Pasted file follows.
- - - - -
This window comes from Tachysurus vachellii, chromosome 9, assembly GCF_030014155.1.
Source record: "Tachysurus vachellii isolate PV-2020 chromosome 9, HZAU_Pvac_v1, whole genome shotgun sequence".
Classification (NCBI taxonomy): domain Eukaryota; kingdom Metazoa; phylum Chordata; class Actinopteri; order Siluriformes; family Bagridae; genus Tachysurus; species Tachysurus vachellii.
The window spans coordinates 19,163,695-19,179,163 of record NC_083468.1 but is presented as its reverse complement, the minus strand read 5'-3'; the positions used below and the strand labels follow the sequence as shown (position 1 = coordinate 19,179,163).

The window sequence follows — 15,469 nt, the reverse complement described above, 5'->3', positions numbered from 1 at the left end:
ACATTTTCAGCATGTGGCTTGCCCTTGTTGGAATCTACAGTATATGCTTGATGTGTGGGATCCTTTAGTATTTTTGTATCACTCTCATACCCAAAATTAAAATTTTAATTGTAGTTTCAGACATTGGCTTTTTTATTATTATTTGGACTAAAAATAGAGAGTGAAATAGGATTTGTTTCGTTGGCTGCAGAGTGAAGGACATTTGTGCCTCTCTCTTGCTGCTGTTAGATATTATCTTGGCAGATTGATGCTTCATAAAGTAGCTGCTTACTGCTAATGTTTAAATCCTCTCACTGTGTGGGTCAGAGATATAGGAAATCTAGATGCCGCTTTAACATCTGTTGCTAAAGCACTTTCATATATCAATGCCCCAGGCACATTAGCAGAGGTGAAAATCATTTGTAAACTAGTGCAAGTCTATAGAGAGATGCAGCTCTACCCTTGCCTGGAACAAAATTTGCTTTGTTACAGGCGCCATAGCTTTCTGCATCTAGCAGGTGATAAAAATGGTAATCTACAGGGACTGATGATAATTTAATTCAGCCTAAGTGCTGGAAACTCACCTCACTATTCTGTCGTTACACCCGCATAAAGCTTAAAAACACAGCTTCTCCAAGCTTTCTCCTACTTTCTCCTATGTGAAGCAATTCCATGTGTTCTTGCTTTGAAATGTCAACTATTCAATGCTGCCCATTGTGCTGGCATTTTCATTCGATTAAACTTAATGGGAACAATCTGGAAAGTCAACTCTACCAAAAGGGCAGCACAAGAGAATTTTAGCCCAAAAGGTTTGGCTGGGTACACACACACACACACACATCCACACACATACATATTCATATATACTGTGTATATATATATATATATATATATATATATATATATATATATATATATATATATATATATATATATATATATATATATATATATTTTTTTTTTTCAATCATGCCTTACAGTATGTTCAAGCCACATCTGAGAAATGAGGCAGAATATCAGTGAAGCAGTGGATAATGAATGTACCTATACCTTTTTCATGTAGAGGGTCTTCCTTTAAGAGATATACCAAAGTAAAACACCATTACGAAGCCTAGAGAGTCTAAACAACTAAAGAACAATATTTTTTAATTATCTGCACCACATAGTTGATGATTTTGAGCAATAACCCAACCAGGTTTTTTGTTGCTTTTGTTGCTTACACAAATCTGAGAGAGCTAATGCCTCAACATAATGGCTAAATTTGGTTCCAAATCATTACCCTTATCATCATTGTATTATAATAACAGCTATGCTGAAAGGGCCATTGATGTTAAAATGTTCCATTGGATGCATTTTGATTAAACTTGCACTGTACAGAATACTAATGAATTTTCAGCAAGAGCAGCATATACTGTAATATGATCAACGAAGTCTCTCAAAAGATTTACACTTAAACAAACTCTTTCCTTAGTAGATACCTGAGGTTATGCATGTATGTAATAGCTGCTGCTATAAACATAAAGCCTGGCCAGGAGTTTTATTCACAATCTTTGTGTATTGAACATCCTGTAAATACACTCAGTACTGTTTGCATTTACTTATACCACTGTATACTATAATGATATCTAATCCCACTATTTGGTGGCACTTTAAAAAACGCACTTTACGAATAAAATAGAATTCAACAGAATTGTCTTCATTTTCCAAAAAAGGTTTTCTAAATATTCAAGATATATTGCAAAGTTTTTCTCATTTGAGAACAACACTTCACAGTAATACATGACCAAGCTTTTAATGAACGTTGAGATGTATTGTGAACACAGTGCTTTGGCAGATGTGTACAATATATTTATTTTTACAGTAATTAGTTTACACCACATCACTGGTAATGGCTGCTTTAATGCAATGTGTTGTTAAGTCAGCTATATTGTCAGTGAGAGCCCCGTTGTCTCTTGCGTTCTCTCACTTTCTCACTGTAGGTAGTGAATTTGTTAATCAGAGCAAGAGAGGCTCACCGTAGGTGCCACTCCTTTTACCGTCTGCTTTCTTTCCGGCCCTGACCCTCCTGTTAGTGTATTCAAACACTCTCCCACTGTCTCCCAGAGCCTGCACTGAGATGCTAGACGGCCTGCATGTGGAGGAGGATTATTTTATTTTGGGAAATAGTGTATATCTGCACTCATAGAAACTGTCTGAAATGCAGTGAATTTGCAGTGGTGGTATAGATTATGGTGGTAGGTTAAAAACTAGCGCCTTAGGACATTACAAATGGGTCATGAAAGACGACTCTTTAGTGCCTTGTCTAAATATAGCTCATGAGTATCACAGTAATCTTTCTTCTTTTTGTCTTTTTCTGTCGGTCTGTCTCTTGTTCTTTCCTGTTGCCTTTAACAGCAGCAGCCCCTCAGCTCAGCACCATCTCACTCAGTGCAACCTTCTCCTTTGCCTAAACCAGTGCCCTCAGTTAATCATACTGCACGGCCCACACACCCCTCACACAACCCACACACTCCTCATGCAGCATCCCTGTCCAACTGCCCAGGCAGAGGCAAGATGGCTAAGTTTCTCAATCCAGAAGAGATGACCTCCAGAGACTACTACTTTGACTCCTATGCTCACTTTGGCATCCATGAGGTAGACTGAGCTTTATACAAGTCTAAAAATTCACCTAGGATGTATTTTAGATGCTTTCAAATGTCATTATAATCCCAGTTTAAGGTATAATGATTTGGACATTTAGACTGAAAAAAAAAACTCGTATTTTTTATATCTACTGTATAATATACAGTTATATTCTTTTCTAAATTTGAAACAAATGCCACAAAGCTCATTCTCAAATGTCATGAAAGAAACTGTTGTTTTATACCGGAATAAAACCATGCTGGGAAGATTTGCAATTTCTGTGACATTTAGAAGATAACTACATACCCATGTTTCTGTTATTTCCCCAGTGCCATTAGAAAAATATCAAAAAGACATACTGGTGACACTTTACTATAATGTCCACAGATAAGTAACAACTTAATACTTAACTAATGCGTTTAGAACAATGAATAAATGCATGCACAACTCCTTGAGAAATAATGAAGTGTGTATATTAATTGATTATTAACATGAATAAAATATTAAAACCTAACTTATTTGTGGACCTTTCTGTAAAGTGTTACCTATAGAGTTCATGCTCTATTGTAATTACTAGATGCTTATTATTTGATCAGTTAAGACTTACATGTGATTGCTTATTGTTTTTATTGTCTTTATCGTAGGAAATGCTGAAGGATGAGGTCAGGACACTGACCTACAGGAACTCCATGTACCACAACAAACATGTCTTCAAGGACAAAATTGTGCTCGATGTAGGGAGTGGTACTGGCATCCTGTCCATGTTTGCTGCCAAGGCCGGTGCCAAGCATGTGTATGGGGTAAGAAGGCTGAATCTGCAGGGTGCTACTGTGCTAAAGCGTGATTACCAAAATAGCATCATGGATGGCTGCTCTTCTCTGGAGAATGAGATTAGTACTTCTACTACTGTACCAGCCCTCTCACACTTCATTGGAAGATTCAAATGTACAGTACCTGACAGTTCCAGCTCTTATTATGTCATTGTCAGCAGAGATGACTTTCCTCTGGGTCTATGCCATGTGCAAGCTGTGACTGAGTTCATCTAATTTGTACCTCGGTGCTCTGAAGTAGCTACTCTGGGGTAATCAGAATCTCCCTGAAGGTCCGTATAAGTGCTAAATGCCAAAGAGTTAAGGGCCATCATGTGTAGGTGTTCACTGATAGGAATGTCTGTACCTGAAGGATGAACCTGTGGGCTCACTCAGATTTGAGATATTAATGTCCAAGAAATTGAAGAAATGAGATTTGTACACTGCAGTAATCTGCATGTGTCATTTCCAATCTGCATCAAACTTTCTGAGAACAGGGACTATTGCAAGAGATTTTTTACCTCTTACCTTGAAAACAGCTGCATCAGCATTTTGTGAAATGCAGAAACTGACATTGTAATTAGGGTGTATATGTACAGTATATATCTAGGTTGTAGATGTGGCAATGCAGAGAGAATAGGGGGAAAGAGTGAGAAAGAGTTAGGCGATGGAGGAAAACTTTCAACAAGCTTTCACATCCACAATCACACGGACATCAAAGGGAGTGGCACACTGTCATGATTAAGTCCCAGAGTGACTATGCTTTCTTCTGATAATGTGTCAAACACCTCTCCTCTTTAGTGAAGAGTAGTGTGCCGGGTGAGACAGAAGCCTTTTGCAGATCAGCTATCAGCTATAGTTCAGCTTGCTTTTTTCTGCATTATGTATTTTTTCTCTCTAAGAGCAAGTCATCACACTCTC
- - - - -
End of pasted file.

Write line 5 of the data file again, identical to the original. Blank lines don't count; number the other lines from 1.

The window sequence follows — 15,469 nt, the reverse complement described above, 5'->3', positions numbered from 1 at the left end: